Voters in six states go the polls this week to choose their fall nominees. Most of the primary action is on the Republican side, but that all changes as the weekend approaches in the Aloha State of Hawaii. There, Democrats may deny a sitting governor re-nomination, will settle a tough Senate primary, and choose a fall candidate for the open Honolulu House seat. More on this state later in the week. Same for the Senate and House situation in Tennessee, which holds its primary on Thursday.
Four primaries, in Kansas, Michigan, Missouri and Washington are scheduled for tomorrow, and all but the Show Me State feature important contests. Missouri has neither a Senate nor a governor’s race this year, and no House incumbent faces serious nomination competition.
But, the climate is much different in Kansas, where the Republican split between moderates and conservatives is more pronounced than in virtually any state, and Michigan where establishment Republicans are running top tier candidates against two Tea Party incumbents. Democrats will choose a successor to Rep. Gary Peters (D-MI-14) who is running for Senate. In his open Detroit congressional district, three different candidates, including former Rep. Hansen Clark (D-MI-13), have each led in polls. In Washington, a key Republican open seat will take a major step toward being decided.
Poll after poll has shown Gov. Sam Brownback (R) to be in trouble for re-election. He is a heavy favorite to win re-nomination against landscape contractor Jennifer Winn, but his real battle lies ahead in November against state House Minority Leader Paul Davis (D). His primary percentage tomorrow will be interesting.
Sen. Pat Roberts (R) faces a challenge from Dr. Milton Wolf, but late polling continues to post the incumbent to a double-digit lead. Several Roberts’ gaffes could have made this race interesting, but Wolf is far from a top-tier opponent.
The main House primary pits two-term Rep. Mike Pompeo (R-KS-4) against his predecessor, former Rep. Todd Tiahrt. The former House member is a late entry into the race, and Pompeo was well-prepared for a tough challenge. The current congressman is the clear favorite.
Though the Senate and gubernatorial nominations have long been decided, five congressional districts host important primary elections.
In the Grand Rapids-anchored 3rd District, Rep. Justin Amash (R) faces a major challenge from local businessman Brian Ellis. Though Ellis has a list of endorsements and a cadre of supporters that would make a casual observer think that he is the incumbent, polling still shows a wide gap in favor of Rep. Amash. Ellis has the stronger ground presence and, in a low turnout election, this can allow a candidate to close rapidly.
The open 4th District (retiring House Ways & Means Committee chairman Dave Camp, R) could provide the closest result. At least two polls project Republican candidates John Moolenaar, a state senator, and businessman Paul Mitchell in a flat tie.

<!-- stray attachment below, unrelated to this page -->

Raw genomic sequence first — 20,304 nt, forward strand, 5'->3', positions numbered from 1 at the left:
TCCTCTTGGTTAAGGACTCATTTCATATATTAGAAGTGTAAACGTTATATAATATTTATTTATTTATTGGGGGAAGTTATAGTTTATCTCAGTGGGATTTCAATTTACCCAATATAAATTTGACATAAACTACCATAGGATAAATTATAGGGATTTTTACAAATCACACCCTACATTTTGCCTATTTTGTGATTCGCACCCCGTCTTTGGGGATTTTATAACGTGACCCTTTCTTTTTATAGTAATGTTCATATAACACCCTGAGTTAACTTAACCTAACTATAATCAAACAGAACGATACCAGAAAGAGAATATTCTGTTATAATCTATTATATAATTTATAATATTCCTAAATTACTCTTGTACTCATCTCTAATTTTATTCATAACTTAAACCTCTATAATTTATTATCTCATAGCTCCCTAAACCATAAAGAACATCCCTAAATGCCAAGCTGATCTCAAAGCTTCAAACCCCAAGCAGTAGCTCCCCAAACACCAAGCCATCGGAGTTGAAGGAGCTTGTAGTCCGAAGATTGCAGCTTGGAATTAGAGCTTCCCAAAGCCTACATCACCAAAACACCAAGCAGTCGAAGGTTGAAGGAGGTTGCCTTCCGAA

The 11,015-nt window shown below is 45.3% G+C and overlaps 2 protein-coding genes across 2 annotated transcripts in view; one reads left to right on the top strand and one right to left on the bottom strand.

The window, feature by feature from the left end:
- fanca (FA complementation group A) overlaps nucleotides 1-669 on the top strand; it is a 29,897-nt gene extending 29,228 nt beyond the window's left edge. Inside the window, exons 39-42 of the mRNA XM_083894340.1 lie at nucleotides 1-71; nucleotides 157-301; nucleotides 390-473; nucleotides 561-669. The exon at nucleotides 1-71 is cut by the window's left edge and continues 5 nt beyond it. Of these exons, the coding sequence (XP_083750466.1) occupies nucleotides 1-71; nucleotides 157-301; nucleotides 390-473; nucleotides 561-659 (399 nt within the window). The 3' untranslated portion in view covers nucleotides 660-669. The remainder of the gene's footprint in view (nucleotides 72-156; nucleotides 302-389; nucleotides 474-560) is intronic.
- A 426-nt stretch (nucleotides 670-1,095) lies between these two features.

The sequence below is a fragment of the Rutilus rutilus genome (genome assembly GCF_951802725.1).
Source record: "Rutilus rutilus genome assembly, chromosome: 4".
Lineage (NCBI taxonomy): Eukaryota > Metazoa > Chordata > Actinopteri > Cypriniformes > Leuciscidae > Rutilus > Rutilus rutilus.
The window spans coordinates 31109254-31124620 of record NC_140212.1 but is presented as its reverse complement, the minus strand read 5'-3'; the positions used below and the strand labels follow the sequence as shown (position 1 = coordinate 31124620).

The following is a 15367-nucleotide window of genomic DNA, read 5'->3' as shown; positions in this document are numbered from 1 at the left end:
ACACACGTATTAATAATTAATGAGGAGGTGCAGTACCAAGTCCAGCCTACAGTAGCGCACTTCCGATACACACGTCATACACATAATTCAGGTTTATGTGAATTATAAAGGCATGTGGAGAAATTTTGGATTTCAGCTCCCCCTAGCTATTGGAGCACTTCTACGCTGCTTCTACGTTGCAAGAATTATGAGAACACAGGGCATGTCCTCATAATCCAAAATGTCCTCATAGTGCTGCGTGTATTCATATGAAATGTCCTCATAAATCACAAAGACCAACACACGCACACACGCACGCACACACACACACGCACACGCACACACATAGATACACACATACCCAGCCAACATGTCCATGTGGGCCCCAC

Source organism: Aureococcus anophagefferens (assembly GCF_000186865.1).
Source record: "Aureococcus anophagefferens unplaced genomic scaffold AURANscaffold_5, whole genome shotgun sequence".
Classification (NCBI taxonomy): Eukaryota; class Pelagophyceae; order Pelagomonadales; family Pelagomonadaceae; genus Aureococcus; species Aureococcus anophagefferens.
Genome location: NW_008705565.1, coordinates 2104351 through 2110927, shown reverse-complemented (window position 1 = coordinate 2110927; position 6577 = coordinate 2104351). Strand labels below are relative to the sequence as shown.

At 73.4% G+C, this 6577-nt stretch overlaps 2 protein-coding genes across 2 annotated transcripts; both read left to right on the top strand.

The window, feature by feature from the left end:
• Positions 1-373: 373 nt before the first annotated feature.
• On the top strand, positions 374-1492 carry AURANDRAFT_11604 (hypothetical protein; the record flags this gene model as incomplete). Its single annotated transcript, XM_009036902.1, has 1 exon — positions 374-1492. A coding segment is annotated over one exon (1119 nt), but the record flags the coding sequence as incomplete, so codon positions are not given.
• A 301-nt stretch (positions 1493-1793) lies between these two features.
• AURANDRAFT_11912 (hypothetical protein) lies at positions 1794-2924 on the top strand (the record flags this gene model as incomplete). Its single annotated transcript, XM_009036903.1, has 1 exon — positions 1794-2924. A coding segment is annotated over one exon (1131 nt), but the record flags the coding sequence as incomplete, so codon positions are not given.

The open Lansing area district, being vacated by Rep. Mike Rogers (R-MI-8) departure from Congress, appears to be yielding toward former state Senate Majority Leader Mike Bishop becoming the Republican nominee. He will likely defeat state Rep. Tom McMillan (R), and then face Ingham County Clerk Eric Schertzing (D) in the general election.
It is the Wayne/Oakland County 11th District where the incumbent, Tea Party freshman Rep. Kerry Bentivolio (R) is the decided underdog heading into voting. Attorney David Trott (R), who also has the key establishment endorsements, strong district-wide support, and very strong financial support is poised to unseat Bentivolio and win election to the House in November.
In the Detroit-anchored 14th CD, ex-Rep. Clarke, Southfield Mayor Brenda Lawrence, and state Rep. Rudy Hobbs have all seen public polls pronounce them with Democratic primary leads. Tomorrow’s decision will almost assuredly choose the next House member, because the 14th District is heavily Democratic.
The Evergreen State has no governor or Senate race, and the nine incumbents seeking re-election are all headed to the general election. Like Louisiana and California, Washington employs a “top-two” primary system, meaning the top two vote-getters in each contest, regardless of political party affiliation, advance to the general election.
The open 4th District, Rep. Doc Hastings (R) retiring, hosts all of the action tomorrow. Eight Republicans, two Democrats, and two Independents are fighting for the two general election positions. The big question is whether one of the two Democrats, former congressional aide Estakio Beltran, or businessman Tony Sandoval can capture enough of the smaller Democratic base to clinch second place against a badly fractured Republican field. The GOP is favored to hold the seat in November, but will they qualify two Republicans for the general or only one?